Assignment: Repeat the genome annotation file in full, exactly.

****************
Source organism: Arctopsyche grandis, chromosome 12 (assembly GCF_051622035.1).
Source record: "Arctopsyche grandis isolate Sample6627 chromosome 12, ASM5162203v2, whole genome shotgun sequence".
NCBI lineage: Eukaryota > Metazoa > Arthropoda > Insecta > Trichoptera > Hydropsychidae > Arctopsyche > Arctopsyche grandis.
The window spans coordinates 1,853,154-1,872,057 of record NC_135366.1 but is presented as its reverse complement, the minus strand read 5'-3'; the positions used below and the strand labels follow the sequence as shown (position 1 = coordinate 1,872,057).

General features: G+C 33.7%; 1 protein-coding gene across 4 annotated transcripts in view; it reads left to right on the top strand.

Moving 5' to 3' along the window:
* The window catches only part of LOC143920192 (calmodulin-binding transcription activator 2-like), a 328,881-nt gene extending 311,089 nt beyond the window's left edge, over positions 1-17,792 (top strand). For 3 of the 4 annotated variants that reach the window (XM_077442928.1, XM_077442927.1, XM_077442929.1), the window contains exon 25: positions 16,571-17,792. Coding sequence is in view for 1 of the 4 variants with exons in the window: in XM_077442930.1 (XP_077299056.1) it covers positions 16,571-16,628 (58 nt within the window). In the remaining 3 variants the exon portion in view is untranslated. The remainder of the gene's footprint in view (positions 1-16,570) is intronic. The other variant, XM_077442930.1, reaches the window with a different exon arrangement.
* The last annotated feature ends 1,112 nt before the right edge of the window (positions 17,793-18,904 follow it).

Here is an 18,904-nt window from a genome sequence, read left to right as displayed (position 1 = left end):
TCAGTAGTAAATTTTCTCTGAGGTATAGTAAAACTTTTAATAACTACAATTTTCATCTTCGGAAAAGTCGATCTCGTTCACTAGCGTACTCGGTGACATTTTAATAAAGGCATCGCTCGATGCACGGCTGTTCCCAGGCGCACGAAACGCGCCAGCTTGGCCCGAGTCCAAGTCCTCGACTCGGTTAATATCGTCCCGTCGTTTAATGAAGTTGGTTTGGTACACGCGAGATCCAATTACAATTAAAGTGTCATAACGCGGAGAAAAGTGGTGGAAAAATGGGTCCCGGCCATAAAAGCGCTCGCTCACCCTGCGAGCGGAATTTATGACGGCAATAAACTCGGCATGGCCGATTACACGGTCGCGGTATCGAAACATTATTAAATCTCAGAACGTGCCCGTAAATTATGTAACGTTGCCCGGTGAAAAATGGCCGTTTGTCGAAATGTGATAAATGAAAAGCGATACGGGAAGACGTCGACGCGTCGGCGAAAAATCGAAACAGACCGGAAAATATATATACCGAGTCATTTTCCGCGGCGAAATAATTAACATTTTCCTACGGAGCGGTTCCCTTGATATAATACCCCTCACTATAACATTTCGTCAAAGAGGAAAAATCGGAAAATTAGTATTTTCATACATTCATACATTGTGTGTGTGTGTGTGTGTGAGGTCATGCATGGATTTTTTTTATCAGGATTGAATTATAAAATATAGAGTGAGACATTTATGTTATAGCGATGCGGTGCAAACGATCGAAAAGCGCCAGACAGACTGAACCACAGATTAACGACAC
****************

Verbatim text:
Source organism: Arctopsyche grandis, chromosome 12 (assembly GCF_051622035.1).
Source record: "Arctopsyche grandis isolate Sample6627 chromosome 12, ASM5162203v2, whole genome shotgun sequence".
NCBI lineage: Eukaryota > Metazoa > Arthropoda > Insecta > Trichoptera > Hydropsychidae > Arctopsyche > Arctopsyche grandis.
The window spans coordinates 1,853,154-1,872,057 of record NC_135366.1 but is presented as its reverse complement, the minus strand read 5'-3'; the positions used below and the strand labels follow the sequence as shown (position 1 = coordinate 1,872,057).

General features: G+C 33.7%; 1 protein-coding gene across 4 annotated transcripts in view; it reads left to right on the top strand.

Moving 5' to 3' along the window:
* The window catches only part of LOC143920192 (calmodulin-binding transcription activator 2-like), a 328,881-nt gene extending 311,089 nt beyond the window's left edge, over positions 1-17,792 (top strand). For 3 of the 4 annotated variants that reach the window (XM_077442928.1, XM_077442927.1, XM_077442929.1), the window contains exon 25: positions 16,571-17,792. Coding sequence is in view for 1 of the 4 variants with exons in the window: in XM_077442930.1 (XP_077299056.1) it covers positions 16,571-16,628 (58 nt within the window). In the remaining 3 variants the exon portion in view is untranslated. The remainder of the gene's footprint in view (positions 1-16,570) is intronic. The other variant, XM_077442930.1, reaches the window with a different exon arrangement.
* The last annotated feature ends 1,112 nt before the right edge of the window (positions 17,793-18,904 follow it).

Here is an 18,904-nt window from a genome sequence, read left to right as displayed (position 1 = left end):
TCAGTAGTAAATTTTCTCTGAGGTATAGTAAAACTTTTAATAACTACAATTTTCATCTTCGGAAAAGTCGATCTCGTTCACTAGCGTACTCGGTGACATTTTAATAAAGGCATCGCTCGATGCACGGCTGTTCCCAGGCGCACGAAACGCGCCAGCTTGGCCCGAGTCCAAGTCCTCGACTCGGTTAATATCGTCCCGTCGTTTAATGAAGTTGGTTTGGTACACGCGAGATCCAATTACAATTAAAGTGTCATAACGCGGAGAAAAGTGGTGGAAAAATGGGTCCCGGCCATAAAAGCGCTCGCTCACCCTGCGAGCGGAATTTATGACGGCAATAAACTCGGCATGGCCGATTACACGGTCGCGGTATCGAAACATTATTAAATCTCAGAACGTGCCCGTAAATTATGTAACGTTGCCCGGTGAAAAATGGCCGTTTGTCGAAATGTGATAAATGAAAAGCGATACGGGAAGACGTCGACGCGTCGGCGAAAAATCGAAACAGACCGGAAAATATATATACCGAGTCATTTTCCGCGGCGAAATAATTAACATTTTCCTACGGAGCGGTTCCCTTGATATAATACCCCTCACTATAACATTTCGTCAAAGAGGAAAAATCGGAAAATTAGTATTTTCATACATTCATACATTGTGTGTGTGTGTGTGTGTGAGGTCATGCATGGATTTTTTTTATCAGGATTGAATTATAAAATATAGAGTGAGACATTTATGTTATAGCGATGCGGTGCAAACGATCGAAAAGCGCCAGACAGACTGAACCACAGATTAACGACAC